Anonymous said...

Dowries are required in Lakewood as a matter of course. A young woman I know readily acknowledges she was given a dowry by her father, who has never worked and is supported by a family member. As much as you may decry this, it is necessary in these circles for a girl to get married. The boy's parents would not have considered the girl to marry their son unless there was a dowry. Her father gave five years' support.

Aspiring Father said...

On the cost of living in the day school rat race, with the commensurate lack of dignity:

Ariella said...

Anonymous, don't you mean that the person who supports the father's family gave 5 years of support? The extent to which we have lost the sense of na'ama dekisufa never ceases to amaze me.

rosie said...

I have a married son living in Eli,in the shomron and they pay a very low rent on a 2 bedroom apartment with 2 mirpessets, one in front and one in back. There is a lovely yard with stray cats for the kids to chase. They did live in Yerushalyim for the first couple of years of marriage and paid rent there too but the apartment was not big enough for a family. Not all apartments are updated or nice but there seemed to be a selection.

Abba's Rantings said...

my understanding is that in israel it is generally cheaper to rent than to buy.

why most israelis prefer to buy is a question. (maybe residual from when israeli currency wasn't worth anything and it made sense to sink all you had into real estate?)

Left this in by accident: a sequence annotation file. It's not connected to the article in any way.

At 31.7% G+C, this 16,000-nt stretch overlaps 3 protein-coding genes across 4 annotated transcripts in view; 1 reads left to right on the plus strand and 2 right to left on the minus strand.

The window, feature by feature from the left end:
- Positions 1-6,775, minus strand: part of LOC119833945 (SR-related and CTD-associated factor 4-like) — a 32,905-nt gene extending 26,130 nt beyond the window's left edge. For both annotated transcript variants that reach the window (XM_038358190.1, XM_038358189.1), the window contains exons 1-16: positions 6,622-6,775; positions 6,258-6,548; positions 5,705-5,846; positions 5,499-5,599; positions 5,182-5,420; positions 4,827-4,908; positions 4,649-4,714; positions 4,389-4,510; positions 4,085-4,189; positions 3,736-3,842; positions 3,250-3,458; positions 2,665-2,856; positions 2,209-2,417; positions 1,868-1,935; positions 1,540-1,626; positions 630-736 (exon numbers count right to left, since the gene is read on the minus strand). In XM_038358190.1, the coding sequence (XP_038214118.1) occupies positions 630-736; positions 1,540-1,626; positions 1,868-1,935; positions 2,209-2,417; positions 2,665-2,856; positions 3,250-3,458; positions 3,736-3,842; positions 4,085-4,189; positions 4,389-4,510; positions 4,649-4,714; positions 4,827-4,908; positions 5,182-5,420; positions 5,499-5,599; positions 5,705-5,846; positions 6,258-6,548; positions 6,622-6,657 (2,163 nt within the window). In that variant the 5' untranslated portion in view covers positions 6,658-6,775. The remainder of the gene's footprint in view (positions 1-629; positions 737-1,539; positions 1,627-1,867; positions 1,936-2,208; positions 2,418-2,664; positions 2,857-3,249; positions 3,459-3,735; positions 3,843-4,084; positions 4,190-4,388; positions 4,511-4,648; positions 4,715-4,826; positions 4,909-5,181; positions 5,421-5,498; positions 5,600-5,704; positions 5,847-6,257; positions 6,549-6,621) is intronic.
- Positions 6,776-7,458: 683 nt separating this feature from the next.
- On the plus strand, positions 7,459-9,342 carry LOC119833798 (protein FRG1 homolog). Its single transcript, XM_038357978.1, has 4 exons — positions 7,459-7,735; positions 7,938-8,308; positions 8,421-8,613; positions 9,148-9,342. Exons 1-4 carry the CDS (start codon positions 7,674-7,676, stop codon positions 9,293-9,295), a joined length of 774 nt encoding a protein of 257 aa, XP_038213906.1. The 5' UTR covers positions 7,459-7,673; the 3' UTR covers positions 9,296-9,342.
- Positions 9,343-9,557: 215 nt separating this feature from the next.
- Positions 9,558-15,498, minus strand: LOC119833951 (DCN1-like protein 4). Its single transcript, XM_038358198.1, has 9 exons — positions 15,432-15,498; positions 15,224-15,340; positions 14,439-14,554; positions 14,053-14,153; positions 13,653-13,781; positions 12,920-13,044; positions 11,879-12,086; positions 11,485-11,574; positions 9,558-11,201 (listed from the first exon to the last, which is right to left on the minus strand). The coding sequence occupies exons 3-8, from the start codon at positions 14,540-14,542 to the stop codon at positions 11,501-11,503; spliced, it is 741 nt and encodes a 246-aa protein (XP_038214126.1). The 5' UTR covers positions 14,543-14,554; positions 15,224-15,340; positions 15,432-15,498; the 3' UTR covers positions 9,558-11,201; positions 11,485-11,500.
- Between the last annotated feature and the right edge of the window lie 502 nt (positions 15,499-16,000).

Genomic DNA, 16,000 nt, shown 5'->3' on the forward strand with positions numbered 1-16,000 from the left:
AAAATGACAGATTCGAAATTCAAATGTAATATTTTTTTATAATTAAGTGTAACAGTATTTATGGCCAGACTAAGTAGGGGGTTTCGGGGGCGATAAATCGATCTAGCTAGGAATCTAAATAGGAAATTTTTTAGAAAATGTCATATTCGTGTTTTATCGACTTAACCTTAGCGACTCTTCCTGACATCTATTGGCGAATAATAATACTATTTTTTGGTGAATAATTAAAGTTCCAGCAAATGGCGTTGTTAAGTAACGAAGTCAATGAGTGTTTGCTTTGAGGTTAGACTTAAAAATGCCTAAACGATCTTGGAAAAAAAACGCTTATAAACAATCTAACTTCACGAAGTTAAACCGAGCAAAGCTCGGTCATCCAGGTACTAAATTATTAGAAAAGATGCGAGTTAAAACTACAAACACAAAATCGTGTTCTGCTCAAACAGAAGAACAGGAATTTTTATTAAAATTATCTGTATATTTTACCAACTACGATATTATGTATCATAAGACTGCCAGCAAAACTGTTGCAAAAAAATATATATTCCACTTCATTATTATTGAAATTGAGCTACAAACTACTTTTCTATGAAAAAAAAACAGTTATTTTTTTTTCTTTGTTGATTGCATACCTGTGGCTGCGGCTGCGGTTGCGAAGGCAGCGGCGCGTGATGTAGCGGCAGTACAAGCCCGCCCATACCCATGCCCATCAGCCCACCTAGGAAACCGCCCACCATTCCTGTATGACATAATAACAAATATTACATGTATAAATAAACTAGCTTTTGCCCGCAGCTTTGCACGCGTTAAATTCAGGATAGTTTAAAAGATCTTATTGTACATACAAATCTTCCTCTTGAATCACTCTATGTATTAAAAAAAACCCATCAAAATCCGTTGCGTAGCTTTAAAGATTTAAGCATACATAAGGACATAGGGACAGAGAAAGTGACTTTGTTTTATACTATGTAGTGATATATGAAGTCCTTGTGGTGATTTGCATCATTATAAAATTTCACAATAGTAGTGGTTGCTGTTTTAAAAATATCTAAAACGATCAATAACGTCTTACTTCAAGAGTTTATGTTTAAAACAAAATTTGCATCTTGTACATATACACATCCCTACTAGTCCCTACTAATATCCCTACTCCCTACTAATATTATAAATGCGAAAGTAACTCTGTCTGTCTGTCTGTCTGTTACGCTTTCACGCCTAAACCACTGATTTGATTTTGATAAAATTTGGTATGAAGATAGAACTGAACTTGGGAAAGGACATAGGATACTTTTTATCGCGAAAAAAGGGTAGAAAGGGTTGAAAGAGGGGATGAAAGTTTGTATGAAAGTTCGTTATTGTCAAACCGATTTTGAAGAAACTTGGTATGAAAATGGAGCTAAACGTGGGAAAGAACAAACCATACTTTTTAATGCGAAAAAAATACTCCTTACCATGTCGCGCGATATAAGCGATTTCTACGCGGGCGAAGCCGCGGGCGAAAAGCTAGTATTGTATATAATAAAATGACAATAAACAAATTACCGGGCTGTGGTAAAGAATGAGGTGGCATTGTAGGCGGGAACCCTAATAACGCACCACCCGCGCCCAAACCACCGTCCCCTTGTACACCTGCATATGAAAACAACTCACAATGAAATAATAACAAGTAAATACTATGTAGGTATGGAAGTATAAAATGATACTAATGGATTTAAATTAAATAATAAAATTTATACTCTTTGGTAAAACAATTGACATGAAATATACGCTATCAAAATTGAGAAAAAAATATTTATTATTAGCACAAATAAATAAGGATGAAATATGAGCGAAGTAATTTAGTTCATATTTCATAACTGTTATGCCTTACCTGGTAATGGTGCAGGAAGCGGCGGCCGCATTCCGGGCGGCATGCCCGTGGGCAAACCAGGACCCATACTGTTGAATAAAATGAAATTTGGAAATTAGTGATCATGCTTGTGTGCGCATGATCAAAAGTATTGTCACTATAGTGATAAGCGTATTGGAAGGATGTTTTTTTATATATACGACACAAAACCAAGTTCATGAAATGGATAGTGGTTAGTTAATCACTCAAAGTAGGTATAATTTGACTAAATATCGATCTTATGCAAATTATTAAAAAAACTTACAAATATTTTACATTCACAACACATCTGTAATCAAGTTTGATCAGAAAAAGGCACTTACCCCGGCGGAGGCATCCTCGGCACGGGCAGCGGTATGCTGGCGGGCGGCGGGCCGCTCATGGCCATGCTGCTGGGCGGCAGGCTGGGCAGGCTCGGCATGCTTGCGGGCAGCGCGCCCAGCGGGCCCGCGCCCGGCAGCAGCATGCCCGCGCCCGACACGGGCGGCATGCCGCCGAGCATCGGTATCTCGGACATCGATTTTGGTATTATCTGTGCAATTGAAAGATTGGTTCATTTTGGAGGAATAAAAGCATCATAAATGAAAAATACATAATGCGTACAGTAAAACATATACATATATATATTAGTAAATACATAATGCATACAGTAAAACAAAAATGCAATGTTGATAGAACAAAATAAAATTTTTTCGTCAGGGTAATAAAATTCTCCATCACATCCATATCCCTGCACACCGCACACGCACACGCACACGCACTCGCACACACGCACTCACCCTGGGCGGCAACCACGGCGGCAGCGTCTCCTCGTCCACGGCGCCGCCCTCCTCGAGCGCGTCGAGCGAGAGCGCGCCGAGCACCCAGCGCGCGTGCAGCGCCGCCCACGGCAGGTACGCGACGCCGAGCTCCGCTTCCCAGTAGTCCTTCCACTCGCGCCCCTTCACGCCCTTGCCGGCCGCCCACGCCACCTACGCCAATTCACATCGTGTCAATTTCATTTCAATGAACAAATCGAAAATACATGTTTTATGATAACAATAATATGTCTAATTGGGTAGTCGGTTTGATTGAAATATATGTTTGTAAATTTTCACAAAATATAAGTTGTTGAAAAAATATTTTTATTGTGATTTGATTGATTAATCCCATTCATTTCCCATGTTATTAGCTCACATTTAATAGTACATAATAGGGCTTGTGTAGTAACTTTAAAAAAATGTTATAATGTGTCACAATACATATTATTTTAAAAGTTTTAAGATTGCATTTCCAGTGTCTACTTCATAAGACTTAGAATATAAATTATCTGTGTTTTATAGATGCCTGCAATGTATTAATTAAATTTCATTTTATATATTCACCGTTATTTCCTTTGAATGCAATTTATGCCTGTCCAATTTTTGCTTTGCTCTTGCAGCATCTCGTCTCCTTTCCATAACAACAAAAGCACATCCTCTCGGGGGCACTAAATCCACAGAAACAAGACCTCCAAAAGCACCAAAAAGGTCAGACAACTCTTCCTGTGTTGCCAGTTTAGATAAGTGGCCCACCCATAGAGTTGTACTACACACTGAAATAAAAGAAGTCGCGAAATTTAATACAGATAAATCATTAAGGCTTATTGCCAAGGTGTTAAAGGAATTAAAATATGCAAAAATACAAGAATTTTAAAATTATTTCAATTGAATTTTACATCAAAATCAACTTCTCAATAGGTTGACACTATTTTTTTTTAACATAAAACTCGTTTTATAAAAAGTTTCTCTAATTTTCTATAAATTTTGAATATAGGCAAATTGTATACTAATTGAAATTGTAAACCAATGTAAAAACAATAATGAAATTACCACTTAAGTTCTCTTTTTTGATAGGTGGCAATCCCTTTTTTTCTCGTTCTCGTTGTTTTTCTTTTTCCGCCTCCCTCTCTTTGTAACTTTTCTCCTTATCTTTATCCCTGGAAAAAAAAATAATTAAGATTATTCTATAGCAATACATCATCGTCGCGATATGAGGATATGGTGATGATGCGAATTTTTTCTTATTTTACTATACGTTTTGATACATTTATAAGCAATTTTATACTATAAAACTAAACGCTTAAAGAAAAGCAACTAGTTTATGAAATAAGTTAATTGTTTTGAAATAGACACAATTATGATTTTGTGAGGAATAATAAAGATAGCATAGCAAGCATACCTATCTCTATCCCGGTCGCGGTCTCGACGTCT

i only watched half because i'm at work and couldn't control my laughter

Chavi Beck said...

>> I told him I was saving for a house. He asked me how and I told him that each pay day I put aside a few hundred dollars and I expect to be able to afford the down payment in 5 years. He answered that I should join him since his method - going from shul to shul - was MUCH faster. (comment #4 above)

This one is a classic!

megapixel said...

perhaps they want to buy them an apartment cuz that will take care of the biggest expense, and the husband will be able to sit and learn without the "OL" of parnassa? It is to enable Kollel learning. THe problem of course, is that there is probably a goodly number of young men that should NOT be pursuing long term learning at all.
THEREIN lies the problem in Israel. to work for a living is considered not second class , but more like the "untouchable" caste in India.